In 1997, DeLay took a trip to Moscow, ostensibly to improve Russian-American relations (not a bad idea, if you do it in accordance with the law and in the best interests of all Americans and Russians).

Officially, DeLay's trip was arranged, sponsored, and paid for by the National Center for Public Policy Research, a non-profit organization -- not lobbyists nor foreign agents, so all quite proper and legal.

So where did the NCPPR get the $57K to transport and accommodate our House Leader in the style to which he has become accustomed? (I don't have any particulars on that, but I don't think he stayed in the Motel Sixsky)

Well, according to an inside source, the NCPPR got its money for the trip from an American trust account, set up by an -- unnamed -- law firm.


Unofficially, numerous sources have confirmed that the money came from something called Chelsea Commercial Enterprises, Ltd. -- an "obscure Bahamian-registered company" (read, front company) -- that, when reportedly not acting as DeLay's travel agent, supplied hundreds of thousands of dollars to two big Washington lobbying firms -- Cadwalader Wickersham and Taft LLP and Preston Gates Ellis and Rouvelas Meeds LLP -- targeted primarily towards Republicans who were leaning against efforts to help bail out the Russians in 1997 and 1998.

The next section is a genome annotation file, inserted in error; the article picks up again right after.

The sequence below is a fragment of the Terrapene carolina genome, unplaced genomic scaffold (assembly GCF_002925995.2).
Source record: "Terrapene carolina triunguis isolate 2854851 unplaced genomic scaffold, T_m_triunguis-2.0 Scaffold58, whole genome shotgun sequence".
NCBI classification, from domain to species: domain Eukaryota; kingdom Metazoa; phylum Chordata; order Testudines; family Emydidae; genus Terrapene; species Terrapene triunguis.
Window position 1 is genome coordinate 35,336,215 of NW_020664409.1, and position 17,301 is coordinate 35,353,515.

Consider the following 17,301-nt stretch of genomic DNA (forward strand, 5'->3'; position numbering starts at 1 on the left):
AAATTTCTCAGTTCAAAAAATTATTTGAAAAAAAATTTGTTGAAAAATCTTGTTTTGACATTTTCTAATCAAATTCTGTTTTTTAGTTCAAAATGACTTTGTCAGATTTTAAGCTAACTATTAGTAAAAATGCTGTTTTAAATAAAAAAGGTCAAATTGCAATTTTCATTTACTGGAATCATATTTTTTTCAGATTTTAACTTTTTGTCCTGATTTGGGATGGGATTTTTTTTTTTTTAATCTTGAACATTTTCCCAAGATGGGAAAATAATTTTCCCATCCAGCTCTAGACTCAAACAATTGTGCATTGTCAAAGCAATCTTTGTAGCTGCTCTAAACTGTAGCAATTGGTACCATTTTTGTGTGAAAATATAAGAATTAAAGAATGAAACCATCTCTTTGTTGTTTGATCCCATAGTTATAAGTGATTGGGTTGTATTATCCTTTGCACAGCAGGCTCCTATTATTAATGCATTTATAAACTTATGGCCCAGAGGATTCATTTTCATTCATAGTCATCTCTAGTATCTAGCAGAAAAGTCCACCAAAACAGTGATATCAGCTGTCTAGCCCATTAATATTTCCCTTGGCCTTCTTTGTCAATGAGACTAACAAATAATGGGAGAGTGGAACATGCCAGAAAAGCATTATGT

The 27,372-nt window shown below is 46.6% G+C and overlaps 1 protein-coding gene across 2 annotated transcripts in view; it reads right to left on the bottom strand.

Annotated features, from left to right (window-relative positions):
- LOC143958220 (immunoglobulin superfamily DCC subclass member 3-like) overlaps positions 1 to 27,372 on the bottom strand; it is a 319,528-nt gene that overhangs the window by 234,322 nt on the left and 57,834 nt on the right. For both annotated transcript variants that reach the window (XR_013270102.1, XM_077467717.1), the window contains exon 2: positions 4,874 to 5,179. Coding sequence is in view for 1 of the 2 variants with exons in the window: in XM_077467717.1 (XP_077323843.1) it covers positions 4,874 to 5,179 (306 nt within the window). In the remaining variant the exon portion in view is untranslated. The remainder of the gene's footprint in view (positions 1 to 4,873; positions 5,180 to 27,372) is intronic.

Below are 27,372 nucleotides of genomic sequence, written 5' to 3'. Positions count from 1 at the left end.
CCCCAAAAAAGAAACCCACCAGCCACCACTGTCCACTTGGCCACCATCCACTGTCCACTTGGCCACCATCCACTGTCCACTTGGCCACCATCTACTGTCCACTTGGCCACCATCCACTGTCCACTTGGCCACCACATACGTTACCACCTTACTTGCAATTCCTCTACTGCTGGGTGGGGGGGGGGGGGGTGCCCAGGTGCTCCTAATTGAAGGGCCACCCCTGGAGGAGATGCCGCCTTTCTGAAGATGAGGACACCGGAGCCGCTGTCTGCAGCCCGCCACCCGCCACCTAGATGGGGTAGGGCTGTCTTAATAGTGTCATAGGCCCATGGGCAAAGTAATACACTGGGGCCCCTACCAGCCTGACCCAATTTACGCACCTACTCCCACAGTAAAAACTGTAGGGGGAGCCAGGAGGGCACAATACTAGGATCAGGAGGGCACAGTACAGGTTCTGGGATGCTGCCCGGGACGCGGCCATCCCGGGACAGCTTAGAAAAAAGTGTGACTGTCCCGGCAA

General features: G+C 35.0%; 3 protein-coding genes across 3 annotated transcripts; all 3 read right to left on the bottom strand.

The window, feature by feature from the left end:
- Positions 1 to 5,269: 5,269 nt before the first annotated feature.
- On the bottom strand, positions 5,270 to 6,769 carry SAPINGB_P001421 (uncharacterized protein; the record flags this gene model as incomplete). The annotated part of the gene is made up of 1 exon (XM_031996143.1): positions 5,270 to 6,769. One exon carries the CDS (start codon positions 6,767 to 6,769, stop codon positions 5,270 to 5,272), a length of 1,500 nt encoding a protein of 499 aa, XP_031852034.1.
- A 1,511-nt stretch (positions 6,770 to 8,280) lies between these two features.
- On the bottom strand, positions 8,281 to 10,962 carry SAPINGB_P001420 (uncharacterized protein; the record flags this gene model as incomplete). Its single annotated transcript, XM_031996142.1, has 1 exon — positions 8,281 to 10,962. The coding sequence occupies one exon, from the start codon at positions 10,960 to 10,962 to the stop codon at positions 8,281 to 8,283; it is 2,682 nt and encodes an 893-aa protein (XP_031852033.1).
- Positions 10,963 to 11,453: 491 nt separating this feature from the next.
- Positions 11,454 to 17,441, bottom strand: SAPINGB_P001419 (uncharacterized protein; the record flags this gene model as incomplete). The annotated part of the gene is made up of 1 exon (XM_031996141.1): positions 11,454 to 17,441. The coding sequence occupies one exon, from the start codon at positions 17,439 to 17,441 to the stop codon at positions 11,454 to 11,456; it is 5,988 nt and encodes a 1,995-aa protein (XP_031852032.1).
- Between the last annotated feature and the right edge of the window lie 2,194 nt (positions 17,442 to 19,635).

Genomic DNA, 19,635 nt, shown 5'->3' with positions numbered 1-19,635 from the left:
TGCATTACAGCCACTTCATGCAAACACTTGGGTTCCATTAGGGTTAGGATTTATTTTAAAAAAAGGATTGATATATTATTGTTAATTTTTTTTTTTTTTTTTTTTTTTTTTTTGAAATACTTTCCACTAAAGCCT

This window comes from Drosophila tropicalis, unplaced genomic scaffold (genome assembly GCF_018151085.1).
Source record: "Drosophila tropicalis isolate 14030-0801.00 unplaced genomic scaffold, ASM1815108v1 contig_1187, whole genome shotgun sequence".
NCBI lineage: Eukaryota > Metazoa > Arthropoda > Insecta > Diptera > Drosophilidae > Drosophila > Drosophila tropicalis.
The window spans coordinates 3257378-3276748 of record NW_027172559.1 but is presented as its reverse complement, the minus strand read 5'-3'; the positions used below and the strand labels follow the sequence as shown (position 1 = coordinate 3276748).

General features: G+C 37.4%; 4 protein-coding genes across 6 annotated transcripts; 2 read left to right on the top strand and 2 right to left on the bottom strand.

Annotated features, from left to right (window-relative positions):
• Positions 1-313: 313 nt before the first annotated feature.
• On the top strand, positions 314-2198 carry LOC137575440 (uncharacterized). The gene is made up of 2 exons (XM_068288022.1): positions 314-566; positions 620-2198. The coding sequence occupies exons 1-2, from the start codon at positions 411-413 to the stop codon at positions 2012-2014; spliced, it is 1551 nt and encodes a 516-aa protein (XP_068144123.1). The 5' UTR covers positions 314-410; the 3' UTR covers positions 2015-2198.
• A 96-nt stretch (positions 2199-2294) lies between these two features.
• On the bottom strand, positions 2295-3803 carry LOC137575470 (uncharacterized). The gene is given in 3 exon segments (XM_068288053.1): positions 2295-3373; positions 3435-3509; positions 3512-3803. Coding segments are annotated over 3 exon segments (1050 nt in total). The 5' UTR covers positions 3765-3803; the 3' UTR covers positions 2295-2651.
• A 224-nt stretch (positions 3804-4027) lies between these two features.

Part of those efforts included sponsoring trips to Russia for House and Senate members, State Department officials, and officials of the Agency for International Development.

Now, I'm all for helping the impoverished, oppressed Russian people; but I have to wonder two things: how much of the aid that the West eventually did provide, after votes on bills by DeLay and others, actually reached the neediest people over there; and who the heck is behind this front company called Chelsea -- lobbying (and we all know what that means) the Congress of our United States? Enquiring minds want to know! Inside sources say it's none other than NAFTASIB, that Russian energy/military/intelligence conglomerate.

It's one thing when so many of the folks who ran the KGB are clamping down on Russia (the old "security vs. liberty" argument); it's quite another when those very same interests are apparently illegally funneling hundreds of thousands of dollars to lobby our Congress and pamper our House Majority leader, who then supports their legislation.

DeLay in effect bought off by Moscow? Say it ain't so, Joe! Aren't our politicians supposed to be for sale only to the highest American bidder?

Fact or fiction? You'll have to be the judge. To get more of the story, you'll have to "stay tuned", folks, for Part Two, in our tale of international intrigue.

But here's a tidbit to tide you over till tomorrow: we'll be taking a good, long look at the man who worked for the lobbying firm of Preston Gates, lobbied on behalf of that noted (front) company Chelsea Commercial, and goes way, way back with Tom DeLay and other prominent Republicans (including the guy sitting in the White House).

Does the name Jack Abramoff sound familiar? Neither did it to me. But after tomorrow's blog, it'll be a name you'll never forget.